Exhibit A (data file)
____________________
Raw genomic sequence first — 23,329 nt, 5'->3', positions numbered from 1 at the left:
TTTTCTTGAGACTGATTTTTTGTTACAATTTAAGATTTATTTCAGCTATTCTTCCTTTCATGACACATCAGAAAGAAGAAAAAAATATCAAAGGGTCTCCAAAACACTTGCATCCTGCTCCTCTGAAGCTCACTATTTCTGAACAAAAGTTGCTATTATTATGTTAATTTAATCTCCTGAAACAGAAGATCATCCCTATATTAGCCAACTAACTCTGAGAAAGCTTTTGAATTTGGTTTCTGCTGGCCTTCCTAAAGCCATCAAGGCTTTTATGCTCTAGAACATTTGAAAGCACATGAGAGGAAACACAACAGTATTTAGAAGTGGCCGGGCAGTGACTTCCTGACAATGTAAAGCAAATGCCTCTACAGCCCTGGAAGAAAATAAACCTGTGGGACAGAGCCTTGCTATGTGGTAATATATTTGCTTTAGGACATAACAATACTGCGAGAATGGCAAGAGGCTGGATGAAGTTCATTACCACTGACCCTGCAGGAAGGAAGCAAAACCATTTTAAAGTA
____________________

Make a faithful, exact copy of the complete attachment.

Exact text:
Raw genomic sequence first — 23,329 nt, 5'->3', positions numbered from 1 at the left:
TTTTCTTGAGACTGATTTTTTGTTACAATTTAAGATTTATTTCAGCTATTCTTCCTTTCATGACACATCAGAAAGAAGAAAAAAATATCAAAGGGTCTCCAAAACACTTGCATCCTGCTCCTCTGAAGCTCACTATTTCTGAACAAAAGTTGCTATTATTATGTTAATTTAATCTCCTGAAACAGAAGATCATCCCTATATTAGCCAACTAACTCTGAGAAAGCTTTTGAATTTGGTTTCTGCTGGCCTTCCTAAAGCCATCAAGGCTTTTATGCTCTAGAACATTTGAAAGCACATGAGAGGAAACACAACAGTATTTAGAAGTGGCCGGGCAGTGACTTCCTGACAATGTAAAGCAAATGCCTCTACAGCCCTGGAAGAAAATAAACCTGTGGGACAGAGCCTTGCTATGTGGTAATATATTTGCTTTAGGACATAACAATACTGCGAGAATGGCAAGAGGCTGGATGAAGTTCATTACCACTGACCCTGCAGGAAGGAAGCAAAACCATTTTAAAGTA